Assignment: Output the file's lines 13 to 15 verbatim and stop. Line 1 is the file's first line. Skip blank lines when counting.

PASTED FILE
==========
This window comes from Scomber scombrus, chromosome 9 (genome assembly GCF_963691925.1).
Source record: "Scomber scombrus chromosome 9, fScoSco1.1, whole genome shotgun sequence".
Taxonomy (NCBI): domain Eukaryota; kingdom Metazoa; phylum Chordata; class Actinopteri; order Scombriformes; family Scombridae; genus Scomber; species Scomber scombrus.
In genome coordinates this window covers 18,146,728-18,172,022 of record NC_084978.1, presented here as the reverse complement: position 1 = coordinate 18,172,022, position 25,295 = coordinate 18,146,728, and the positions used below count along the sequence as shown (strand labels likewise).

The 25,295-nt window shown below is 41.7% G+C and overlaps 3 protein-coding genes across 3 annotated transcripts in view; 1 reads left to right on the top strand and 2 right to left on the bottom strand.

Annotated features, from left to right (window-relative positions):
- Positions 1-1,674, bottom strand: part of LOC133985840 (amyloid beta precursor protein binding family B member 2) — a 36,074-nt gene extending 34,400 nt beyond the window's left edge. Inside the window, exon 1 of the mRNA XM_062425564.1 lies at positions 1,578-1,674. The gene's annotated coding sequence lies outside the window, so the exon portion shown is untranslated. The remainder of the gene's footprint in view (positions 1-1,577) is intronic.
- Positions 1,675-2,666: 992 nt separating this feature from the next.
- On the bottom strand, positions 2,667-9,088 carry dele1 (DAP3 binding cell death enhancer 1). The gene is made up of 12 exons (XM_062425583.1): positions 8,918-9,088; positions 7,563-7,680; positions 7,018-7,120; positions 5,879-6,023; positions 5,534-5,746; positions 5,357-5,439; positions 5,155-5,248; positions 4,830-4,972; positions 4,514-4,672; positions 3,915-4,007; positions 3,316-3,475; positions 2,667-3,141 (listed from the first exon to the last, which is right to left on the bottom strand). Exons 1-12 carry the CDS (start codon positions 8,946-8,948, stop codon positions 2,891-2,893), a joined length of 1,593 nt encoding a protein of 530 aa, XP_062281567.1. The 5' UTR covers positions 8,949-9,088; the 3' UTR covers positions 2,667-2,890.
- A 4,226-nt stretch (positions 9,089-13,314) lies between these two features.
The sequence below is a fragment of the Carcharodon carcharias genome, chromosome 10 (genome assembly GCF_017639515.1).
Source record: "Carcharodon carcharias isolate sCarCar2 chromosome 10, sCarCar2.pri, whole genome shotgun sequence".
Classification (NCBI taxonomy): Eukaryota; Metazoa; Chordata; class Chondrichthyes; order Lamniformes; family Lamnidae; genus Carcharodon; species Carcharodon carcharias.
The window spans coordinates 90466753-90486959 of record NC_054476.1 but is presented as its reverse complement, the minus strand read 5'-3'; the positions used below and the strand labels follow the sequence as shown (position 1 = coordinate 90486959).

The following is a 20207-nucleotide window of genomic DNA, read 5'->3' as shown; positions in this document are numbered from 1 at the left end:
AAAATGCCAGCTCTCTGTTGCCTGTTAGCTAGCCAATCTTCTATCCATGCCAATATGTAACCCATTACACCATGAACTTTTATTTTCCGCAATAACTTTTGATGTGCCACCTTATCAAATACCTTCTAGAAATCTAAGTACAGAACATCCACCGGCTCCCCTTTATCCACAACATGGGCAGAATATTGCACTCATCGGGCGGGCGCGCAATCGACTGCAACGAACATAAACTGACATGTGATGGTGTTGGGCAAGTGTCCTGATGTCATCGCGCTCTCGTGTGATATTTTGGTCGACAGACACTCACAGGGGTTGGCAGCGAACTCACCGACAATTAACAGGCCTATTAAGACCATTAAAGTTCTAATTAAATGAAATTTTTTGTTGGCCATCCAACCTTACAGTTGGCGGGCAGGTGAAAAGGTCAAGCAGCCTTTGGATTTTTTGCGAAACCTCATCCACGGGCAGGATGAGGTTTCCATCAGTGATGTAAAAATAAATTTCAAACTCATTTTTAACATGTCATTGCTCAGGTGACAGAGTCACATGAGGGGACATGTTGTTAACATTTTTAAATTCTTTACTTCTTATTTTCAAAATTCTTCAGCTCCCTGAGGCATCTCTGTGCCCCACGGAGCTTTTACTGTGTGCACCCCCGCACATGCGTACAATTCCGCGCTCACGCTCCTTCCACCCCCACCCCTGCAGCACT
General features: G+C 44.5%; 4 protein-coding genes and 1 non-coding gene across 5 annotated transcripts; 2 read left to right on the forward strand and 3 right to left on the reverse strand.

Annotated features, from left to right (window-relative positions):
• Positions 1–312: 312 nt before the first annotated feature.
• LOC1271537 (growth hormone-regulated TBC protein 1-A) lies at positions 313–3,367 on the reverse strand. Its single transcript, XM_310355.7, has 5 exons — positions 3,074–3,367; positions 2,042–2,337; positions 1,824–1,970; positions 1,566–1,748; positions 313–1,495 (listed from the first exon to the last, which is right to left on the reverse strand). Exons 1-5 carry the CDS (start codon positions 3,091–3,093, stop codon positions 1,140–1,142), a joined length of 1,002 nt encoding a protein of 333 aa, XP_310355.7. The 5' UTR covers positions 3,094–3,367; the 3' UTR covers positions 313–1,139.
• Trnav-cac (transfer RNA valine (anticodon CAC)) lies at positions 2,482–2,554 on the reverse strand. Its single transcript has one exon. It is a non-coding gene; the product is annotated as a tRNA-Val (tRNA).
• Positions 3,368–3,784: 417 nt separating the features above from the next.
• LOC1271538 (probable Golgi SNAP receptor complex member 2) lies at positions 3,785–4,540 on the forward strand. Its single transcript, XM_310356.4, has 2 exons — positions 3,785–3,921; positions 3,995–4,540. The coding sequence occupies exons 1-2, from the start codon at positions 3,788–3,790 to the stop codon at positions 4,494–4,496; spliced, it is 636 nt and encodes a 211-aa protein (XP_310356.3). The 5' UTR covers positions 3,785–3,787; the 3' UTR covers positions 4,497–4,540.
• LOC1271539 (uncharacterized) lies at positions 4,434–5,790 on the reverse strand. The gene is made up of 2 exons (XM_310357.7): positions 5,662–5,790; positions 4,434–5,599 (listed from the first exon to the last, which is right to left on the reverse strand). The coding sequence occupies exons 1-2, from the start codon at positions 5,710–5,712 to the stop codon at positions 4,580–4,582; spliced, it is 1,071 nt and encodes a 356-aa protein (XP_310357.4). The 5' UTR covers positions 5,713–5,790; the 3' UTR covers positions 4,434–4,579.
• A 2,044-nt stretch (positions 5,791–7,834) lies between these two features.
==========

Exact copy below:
Classification (NCBI taxonomy): Eukaryota; Metazoa; Chordata; class Chondrichthyes; order Lamniformes; family Lamnidae; genus Carcharodon; species Carcharodon carcharias.
The window spans coordinates 90466753-90486959 of record NC_054476.1 but is presented as its reverse complement, the minus strand read 5'-3'; the positions used below and the strand labels follow the sequence as shown (position 1 = coordinate 90486959).

The following is a 20207-nucleotide window of genomic DNA, read 5'->3' as shown; positions in this document are numbered from 1 at the left end: